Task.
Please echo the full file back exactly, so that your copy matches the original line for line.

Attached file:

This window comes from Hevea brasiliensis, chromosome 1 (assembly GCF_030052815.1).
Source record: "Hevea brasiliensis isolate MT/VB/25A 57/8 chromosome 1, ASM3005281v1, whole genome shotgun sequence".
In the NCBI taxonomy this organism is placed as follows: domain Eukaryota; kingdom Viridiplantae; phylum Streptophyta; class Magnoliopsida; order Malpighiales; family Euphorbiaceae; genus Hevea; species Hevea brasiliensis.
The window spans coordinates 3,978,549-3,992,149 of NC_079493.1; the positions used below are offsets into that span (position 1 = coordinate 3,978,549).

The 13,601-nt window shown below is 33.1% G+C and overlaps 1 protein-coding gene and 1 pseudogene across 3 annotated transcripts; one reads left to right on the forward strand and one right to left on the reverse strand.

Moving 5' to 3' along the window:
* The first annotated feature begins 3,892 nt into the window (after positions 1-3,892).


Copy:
This window comes from Hevea brasiliensis, chromosome 1 (assembly GCF_030052815.1).
Source record: "Hevea brasiliensis isolate MT/VB/25A 57/8 chromosome 1, ASM3005281v1, whole genome shotgun sequence".
In the NCBI taxonomy this organism is placed as follows: domain Eukaryota; kingdom Viridiplantae; phylum Streptophyta; class Magnoliopsida; order Malpighiales; family Euphorbiaceae; genus Hevea; species Hevea brasiliensis.
The window spans coordinates 3,978,549-3,992,149 of NC_079493.1; the positions used below are offsets into that span (position 1 = coordinate 3,978,549).

The 13,601-nt window shown below is 33.1% G+C and overlaps 1 protein-coding gene and 1 pseudogene across 3 annotated transcripts; one reads left to right on the forward strand and one right to left on the reverse strand.

Moving 5' to 3' along the window:
* The first annotated feature begins 3,892 nt into the window (after positions 1-3,892).